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MikeNW 08-13-2019 03:53 PM

A/C prob
1997 SL
197,000 miles

A/C won't kick on (again).

Charged it in May this year. Worked for a while. Then I did the 2nd head gasket fix this year. I might have bumped the pipe- I checked all connections, then noticed that the pipe coming out the back of the compressor is a little loose at its "block". Hmmm. Uh-oh.

Which line is that? It goes from compressor to firewall connection. Suction or discharge? Can buy from RockAuto for reasonable $$$$.

Should I unbolt it, install new one, and get it charged? Would a shop have to pull a vacuum on the system, before charging, if I had unbolted parts of it?

fdryer 08-13-2019 04:35 PM

Re: A/C prob
The rear line to the compressor is the low side suction hose. You can replace it with new, used or use the original line if its not damaged. A flat seal needs to be replaced. Examine this line carefully. Did it leak, leaving dye and oil marks or not? Usually when damage occurs to vehicle ac systems in Saturns, invisible refrigerant (always under pressure) simply leaves from any pinhole, crack or loosened fitting. Once a leak begins to release pressurized refrigerant, dye mixed in with oil leaves to leave visible markers. Elusive leaks are found using a uv light to make dye glow in the dark after sunset or dark garage.

If you expect cold air, either perform your own repairs or pay someone to do it right. no matter who does repairs, every system that's opened must be evacuated of any remaining refrigerant, air and moisture. Simply tightening the fitting then refilling is not considered a repair even if it works because no one can guarantee how long this works. As mentioned many times, ac repairs are unforgiving of mistakes.

The only way to ensure a repair is correct is after any repairs are made, evacuating a system then final leak check is performed before refilling with refrigerant. Once refilled, the system is restored to factory condition and should remain under pressure until unanticipated circumstances occur to allow another leak. There's no guessing with ac repairs. Either it's repaired correctly or not. The rear hose must be disconnected and examined for damage to both hose end and compressor port. Any wear that interferes with the flat seal preventing a pressure proof seal will simply allow refrigerant, oil and dye to leak out, wasting any efforts, time, money and parts to poor repair methods. The compressor port and hose end must be clean and free of corrosion of mating surfaces to allow the flat seal its role in sealing the connection. The flat seal is basically a soft steel outer ring clamping an O-ring. It's never reused. If reused, it can leak with money thrown away in repair costs. This seal is not lubed and assembled dry with clean surfaces on compressor and hose fitting. Failure to follow procedures as described in service manuals can result in another leak. The target is restoring ac back to factory condition with almost anyone willing to use tools and follow procedures capable of diy repairs. Using gauges and vacuum pump is also within most diy skills otherwise pay a shop to perform this part. Every repair performed by repair shops are negotiable. There are no set costs since parts and labor rates vary.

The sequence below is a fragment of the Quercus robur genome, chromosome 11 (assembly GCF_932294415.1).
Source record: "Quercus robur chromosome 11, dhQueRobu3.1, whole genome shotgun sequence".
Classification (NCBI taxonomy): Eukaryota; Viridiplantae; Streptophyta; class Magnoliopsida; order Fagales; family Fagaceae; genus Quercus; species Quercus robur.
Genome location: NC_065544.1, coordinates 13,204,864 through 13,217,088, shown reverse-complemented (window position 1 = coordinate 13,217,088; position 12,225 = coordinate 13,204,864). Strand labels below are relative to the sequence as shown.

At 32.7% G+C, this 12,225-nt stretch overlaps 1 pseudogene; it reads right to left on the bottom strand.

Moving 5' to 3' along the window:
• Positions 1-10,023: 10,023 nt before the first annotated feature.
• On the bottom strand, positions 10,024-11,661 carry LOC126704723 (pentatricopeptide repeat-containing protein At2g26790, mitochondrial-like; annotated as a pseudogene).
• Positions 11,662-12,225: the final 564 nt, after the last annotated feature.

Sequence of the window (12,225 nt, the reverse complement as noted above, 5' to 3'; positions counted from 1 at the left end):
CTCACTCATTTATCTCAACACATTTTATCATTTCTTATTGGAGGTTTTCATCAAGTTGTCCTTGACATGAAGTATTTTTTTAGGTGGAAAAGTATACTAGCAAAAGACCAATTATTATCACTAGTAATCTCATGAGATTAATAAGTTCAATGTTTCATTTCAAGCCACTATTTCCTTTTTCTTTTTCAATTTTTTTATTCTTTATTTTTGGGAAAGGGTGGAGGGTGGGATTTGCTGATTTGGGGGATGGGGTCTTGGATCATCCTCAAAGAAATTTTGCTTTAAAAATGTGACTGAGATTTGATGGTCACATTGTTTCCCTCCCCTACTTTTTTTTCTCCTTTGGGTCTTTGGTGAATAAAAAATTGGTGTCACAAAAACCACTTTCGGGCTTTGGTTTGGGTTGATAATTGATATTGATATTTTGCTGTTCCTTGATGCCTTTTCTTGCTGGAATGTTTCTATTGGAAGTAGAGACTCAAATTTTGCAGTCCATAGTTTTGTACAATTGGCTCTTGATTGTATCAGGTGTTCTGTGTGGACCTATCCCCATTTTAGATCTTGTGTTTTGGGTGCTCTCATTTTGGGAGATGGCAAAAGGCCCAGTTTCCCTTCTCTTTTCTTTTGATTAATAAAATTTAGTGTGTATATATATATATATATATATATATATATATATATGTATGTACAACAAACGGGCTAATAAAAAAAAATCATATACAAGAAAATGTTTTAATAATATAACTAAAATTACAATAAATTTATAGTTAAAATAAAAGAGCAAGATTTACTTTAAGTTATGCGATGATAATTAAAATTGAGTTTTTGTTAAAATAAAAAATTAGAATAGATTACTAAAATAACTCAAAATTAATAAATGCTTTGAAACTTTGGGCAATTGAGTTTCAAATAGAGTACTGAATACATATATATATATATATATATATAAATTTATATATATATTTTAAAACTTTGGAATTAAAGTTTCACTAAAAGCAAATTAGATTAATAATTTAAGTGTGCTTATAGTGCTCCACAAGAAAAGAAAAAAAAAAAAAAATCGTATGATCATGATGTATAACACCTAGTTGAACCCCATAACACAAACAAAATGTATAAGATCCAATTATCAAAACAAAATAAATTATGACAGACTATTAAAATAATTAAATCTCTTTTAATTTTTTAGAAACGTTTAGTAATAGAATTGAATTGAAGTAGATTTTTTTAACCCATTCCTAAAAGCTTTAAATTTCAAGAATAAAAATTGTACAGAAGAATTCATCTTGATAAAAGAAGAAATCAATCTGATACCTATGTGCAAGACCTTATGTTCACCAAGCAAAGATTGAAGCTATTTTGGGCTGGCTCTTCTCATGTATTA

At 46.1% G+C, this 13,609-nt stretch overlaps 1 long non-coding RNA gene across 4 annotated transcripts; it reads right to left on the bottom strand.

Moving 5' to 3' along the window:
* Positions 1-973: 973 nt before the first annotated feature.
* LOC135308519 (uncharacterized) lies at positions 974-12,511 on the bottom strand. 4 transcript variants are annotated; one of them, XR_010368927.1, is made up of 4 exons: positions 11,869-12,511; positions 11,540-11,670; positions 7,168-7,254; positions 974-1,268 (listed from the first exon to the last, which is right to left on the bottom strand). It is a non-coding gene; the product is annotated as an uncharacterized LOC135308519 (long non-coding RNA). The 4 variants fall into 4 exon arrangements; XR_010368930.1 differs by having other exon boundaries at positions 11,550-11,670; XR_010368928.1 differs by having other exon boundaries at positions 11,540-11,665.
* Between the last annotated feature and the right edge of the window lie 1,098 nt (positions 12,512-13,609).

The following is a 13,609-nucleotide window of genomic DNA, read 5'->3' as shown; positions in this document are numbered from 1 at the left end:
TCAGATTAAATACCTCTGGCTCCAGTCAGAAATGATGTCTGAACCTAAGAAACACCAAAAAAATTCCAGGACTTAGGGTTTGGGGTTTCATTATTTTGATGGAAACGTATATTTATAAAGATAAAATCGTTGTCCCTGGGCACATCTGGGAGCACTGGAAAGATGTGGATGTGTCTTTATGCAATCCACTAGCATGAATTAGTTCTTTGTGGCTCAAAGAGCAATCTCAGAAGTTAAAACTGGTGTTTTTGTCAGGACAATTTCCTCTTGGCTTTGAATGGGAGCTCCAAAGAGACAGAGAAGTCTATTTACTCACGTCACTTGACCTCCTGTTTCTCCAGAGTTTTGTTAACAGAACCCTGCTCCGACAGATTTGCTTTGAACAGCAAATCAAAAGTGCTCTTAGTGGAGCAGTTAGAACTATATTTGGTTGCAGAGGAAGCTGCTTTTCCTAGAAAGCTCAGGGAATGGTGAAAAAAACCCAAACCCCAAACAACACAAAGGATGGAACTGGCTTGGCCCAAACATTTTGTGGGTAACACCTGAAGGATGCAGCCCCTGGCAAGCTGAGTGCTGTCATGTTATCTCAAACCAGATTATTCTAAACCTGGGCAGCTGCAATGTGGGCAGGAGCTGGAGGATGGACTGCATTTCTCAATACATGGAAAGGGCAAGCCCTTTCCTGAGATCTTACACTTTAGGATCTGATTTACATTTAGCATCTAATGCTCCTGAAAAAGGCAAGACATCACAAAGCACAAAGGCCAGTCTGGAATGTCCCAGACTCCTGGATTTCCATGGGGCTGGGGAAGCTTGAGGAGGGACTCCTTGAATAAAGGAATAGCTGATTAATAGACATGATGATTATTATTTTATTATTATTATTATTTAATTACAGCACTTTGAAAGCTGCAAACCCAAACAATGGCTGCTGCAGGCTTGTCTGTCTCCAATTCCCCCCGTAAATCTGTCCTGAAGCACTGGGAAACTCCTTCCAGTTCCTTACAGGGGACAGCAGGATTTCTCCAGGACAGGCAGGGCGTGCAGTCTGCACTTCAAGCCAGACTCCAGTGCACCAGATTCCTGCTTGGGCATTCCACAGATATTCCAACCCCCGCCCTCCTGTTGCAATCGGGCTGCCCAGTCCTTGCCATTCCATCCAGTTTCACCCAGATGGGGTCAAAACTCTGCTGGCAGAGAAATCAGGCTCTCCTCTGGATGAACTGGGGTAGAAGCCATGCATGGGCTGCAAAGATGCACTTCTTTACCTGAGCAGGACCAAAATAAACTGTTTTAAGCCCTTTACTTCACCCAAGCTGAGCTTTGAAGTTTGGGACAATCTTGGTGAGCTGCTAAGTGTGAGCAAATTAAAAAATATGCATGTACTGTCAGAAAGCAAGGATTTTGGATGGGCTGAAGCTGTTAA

Waiex191 08-13-2019 04:35 PM

Re: A/C prob
Once you unbolt parts, the system is empty. You will need to pull a vacuum prior to recharging.

MikeNW 08-14-2019 02:57 PM

Re: A/C prob
The hose is attached to a metal pipe that goes into the "block", which bolts to back of the compressor.

The pipe sort of wiggles in its block. Probably not a good thing.

I'm assuming that's where the leak is.

I will go to an AC shop to look at it first.

Waiex191 08-14-2019 06:33 PM

Re: A/C prob
That works. Also you can buy tools and give it a go. Vacuum pump:

Gauge set:

Can adapter:

R134a is $4.88 per 12 oz can at Walmart.

MikeNW 08-19-2019 05:42 PM

Re: A/C prob
After consideration, I'm buying a suction hose and receiver/dryer online, and taking the whole mess to the local trustworthy and knowledgeable mechanic :yes:

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